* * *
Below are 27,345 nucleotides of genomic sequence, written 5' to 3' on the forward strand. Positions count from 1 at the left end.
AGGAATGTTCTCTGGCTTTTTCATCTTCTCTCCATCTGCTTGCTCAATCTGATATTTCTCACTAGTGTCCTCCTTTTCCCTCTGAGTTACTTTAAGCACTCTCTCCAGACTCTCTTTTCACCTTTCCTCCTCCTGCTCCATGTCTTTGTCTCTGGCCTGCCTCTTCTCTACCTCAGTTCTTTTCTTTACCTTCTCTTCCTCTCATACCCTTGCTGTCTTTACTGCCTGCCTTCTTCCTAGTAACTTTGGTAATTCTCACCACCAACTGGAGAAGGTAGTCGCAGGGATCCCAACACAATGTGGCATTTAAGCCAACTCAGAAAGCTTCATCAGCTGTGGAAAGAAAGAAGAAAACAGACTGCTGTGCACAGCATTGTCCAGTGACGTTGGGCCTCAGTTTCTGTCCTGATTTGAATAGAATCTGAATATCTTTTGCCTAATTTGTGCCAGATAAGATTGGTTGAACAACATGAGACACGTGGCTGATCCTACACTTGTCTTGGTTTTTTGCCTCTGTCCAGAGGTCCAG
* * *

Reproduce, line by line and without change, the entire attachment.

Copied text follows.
Below are 27,345 nucleotides of genomic sequence, written 5' to 3' on the forward strand. Positions count from 1 at the left end.
AGGAATGTTCTCTGGCTTTTTCATCTTCTCTCCATCTGCTTGCTCAATCTGATATTTCTCACTAGTGTCCTCCTTTTCCCTCTGAGTTACTTTAAGCACTCTCTCCAGACTCTCTTTTCACCTTTCCTCCTCCTGCTCCATGTCTTTGTCTCTGGCCTGCCTCTTCTCTACCTCAGTTCTTTTCTTTACCTTCTCTTCCTCTCATACCCTTGCTGTCTTTACTGCCTGCCTTCTTCCTAGTAACTTTGGTAATTCTCACCACCAACTGGAGAAGGTAGTCGCAGGGATCCCAACACAATGTGGCATTTAAGCCAACTCAGAAAGCTTCATCAGCTGTGGAAAGAAAGAAGAAAACAGACTGCTGTGCACAGCATTGTCCAGTGACGTTGGGCCTCAGTTTCTGTCCTGATTTGAATAGAATCTGAATATCTTTTGCCTAATTTGTGCCAGATAAGATTGGTTGAACAACATGAGACACGTGGCTGATCCTACACTTGTCTTGGTTTTTTGCCTCTGTCCAGAGGTCCAG